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A Prognostic Scoring System for Predicting Overall Survival of Patients with the TNM 8th Edition Stage I and II Hepatocellular Carcinoma After Surgery: A Population-Based Study

Authors Bai Y, Lian Y, Wu J, Chen S, Lai J, Zheng Y, Tian Y, Yan M, Wang Y

Received 4 November 2020

Accepted for publication 20 January 2021

Published 2 March 2021 Volume 2021:13 Pages 2131—2142


Checked for plagiarism Yes

Review by Single anonymous peer review

Peer reviewer comments 2

Editor who approved publication: Dr Antonella D'Anneo

Yannan Bai,1,* Yuan’e Lian,2,* Jiayi Wu,1 Shi Chen,1 Jianlin Lai,1 Yu Zheng,1 Yifeng Tian,1 Maolin Yan,1 Yaodong Wang1

1Hepatobiliary Surgery Department, Shengli Clinical Medical College of Fujian Medical University, Fujian Provincial Hospital, Fuzhou, 350001, China; 2Pathology Department, Fujian Medical University Union Hospital, Fuzhou, 350001, People’s Republic of China

*These authors contributed equally to this work

Correspondence: Yaodong Wang; Maolin Yan
Fujian Provincial Hospital, Shengli Clinical Medical College of Fujian Medical University, Fuzhou, 350001, People’s Republic of China
Tel +86-591-88217130
Fax +86-591-88217140
Email [email protected]; [email protected]

Purpose: Postoperative prognosis prediction models for patients with stage Ⅰ and Ⅱ hepatocellular carcinoma (HCC) according to the 8th edition of the Tumor-Node-Metastasis staging system after surgery are rare. This study aimed to build a prognostic score to predict survival outcomes and stratify these patients into different prognostic strata.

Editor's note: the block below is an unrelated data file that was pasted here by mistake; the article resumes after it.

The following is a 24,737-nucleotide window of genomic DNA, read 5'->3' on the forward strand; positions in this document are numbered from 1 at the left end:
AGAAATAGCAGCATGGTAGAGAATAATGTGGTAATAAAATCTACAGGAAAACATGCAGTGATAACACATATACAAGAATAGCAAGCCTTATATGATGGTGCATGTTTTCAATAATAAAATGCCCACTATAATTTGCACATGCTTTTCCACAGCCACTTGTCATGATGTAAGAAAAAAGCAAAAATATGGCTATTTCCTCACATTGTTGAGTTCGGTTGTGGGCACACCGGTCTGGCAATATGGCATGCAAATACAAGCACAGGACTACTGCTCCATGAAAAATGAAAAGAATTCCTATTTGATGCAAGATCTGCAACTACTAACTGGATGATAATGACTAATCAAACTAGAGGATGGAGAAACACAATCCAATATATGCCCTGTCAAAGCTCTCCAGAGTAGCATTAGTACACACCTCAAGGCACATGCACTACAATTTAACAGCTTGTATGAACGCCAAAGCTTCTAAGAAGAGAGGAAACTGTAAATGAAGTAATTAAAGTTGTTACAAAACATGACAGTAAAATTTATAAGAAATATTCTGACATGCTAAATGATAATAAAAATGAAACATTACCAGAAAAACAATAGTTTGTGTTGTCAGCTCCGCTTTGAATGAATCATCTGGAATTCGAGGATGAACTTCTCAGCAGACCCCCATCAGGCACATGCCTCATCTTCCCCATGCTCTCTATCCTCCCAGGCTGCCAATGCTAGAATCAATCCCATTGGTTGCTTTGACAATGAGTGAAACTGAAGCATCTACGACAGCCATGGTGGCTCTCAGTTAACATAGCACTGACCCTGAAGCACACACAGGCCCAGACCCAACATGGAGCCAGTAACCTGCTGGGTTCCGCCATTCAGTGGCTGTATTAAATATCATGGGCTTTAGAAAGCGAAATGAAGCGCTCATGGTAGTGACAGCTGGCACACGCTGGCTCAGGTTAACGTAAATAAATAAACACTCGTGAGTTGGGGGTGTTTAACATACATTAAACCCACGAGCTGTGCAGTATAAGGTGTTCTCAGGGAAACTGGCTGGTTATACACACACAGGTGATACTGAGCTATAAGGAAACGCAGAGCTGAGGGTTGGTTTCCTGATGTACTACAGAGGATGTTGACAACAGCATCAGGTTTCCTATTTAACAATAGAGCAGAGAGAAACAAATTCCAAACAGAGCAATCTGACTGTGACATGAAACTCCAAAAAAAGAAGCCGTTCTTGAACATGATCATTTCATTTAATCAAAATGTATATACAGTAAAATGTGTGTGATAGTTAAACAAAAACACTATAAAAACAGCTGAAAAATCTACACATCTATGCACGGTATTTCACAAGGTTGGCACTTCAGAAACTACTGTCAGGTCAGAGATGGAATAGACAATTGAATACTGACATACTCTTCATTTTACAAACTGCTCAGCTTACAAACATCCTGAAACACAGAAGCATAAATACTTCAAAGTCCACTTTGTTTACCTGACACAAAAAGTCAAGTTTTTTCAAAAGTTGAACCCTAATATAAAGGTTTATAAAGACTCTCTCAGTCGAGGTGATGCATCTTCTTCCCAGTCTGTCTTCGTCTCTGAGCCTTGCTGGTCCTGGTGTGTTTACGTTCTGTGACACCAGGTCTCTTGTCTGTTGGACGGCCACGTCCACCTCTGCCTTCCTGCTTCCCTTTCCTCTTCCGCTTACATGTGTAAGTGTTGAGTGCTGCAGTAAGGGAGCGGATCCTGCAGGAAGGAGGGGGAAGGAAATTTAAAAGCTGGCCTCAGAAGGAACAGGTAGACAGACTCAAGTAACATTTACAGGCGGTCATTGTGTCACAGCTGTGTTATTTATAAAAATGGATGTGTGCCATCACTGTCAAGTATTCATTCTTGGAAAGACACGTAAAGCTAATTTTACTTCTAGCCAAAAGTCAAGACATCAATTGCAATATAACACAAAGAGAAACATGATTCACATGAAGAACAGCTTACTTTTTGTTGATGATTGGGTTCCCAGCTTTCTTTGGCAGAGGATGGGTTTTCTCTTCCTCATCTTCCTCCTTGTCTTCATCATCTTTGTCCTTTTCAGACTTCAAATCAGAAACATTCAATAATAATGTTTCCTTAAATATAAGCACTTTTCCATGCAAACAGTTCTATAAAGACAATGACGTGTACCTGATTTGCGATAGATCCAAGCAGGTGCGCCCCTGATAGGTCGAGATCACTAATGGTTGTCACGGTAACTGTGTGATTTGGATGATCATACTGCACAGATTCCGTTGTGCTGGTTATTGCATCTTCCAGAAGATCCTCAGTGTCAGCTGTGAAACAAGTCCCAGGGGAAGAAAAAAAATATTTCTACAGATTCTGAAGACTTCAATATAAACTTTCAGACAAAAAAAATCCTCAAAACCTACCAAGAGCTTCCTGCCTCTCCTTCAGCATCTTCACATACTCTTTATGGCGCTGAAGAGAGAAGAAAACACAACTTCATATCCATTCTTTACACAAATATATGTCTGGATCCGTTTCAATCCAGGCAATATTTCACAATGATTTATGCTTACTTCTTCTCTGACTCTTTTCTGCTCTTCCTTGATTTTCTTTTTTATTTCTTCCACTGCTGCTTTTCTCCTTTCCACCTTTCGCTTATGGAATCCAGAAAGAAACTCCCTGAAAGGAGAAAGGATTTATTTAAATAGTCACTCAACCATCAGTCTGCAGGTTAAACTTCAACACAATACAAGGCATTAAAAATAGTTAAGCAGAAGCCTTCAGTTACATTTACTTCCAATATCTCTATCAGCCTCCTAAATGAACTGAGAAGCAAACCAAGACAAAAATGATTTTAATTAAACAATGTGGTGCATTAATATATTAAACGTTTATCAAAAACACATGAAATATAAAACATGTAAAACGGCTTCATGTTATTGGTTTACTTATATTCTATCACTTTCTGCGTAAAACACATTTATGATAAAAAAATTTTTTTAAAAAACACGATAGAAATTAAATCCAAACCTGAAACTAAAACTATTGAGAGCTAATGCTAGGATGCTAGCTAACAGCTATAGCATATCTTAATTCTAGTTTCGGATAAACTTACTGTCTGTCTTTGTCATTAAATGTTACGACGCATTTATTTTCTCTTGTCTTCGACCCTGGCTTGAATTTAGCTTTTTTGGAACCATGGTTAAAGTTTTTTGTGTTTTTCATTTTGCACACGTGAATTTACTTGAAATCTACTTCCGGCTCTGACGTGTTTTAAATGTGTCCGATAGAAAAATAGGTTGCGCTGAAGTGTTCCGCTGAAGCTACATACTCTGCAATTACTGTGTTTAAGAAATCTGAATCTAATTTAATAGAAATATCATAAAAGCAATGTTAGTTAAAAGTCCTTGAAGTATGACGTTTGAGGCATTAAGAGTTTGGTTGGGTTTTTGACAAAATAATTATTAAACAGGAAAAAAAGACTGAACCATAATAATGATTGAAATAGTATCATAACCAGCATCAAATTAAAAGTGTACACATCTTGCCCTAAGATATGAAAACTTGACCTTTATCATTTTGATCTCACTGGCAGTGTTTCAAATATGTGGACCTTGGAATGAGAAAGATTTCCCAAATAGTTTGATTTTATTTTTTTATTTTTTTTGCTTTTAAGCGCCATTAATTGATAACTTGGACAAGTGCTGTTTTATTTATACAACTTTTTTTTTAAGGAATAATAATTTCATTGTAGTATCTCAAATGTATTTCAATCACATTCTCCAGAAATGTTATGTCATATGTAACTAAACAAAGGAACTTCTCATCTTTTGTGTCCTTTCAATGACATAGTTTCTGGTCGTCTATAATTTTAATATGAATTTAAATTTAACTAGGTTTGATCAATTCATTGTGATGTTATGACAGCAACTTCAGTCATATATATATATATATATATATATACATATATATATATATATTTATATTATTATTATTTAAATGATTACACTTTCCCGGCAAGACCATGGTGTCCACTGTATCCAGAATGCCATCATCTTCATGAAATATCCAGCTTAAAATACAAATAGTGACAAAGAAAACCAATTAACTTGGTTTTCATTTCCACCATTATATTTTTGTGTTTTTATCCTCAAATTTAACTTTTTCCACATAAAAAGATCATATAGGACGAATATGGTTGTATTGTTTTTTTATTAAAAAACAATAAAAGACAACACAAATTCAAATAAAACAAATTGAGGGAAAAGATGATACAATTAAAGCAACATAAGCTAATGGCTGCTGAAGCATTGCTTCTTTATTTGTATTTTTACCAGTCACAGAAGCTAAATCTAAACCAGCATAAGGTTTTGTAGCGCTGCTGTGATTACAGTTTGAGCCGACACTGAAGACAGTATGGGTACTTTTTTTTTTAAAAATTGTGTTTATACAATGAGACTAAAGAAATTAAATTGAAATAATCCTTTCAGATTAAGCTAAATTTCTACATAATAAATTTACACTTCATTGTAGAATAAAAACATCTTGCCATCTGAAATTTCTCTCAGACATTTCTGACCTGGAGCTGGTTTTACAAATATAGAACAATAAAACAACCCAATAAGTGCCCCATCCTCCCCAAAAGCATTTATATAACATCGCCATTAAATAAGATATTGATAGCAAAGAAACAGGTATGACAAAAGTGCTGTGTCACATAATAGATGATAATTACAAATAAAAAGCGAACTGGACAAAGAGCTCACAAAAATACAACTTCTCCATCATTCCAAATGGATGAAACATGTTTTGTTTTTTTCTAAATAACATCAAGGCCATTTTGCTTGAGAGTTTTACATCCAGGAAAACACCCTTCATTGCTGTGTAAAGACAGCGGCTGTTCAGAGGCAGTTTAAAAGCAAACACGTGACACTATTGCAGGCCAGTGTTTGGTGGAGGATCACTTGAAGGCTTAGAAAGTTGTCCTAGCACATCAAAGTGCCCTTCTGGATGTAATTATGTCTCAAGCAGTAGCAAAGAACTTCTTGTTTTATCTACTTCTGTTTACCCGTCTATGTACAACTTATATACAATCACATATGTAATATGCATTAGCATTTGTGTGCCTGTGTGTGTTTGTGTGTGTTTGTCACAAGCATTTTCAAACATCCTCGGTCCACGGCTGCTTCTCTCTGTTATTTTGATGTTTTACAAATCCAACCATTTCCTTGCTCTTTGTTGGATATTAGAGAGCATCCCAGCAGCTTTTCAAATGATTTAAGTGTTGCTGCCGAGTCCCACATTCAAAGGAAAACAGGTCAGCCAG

Patients and Methods: We developed a web-based nomogram that incorporated four selected risk factors based on the multivariate Cox regression, using a training set (n=3567) from the Surveillance, Epidemiology, and End Results (SEER) database. It was validated with an independent internal set from the SEER database (n=1783) and an external validation set of 516 Chinese patients. The predictive performance and discrimination ability of our model were further evaluated and compared with those of the conventional HCC staging systems.
Results: Our nomogram consistently outperformed the conventional staging systems in the training, internal validation set, and external validation set. We quantified the nomogram model into a numerical SNIG (an abbreviation of the incorporated variables – size, number, MVI, and grade) score by summing the points assigned to each incorporated variable, leading to the optimal cut-off values of 6 and 10, which could stratify patients into 3 categories (SNIG score < 6, 6– 10, ≥ 10). This yielded significantly different median overall survivals (interquartile ranges) of 42.0 (20.0– 72.0) and 37.0 (17.0– 67.0); 28.0 (12.0– 60.0) and 42.0 (21.75– 82.0); 40.0 (18.0– 70.0) and 29.0 (11.5– 61.0) months for the 3 categories in the entire SEER and external validation sets, respectively.
Conclusion: We developed a web-based SNIG model to graphically and numerically predict the overall survival of stage Ⅰ and Ⅱ HCC. This scoring system may shed light on risk stratification for these patients in clinical practice and clinical trials.

Keywords: hepatocellular carcinoma, overall survival, SNIG model, SEER

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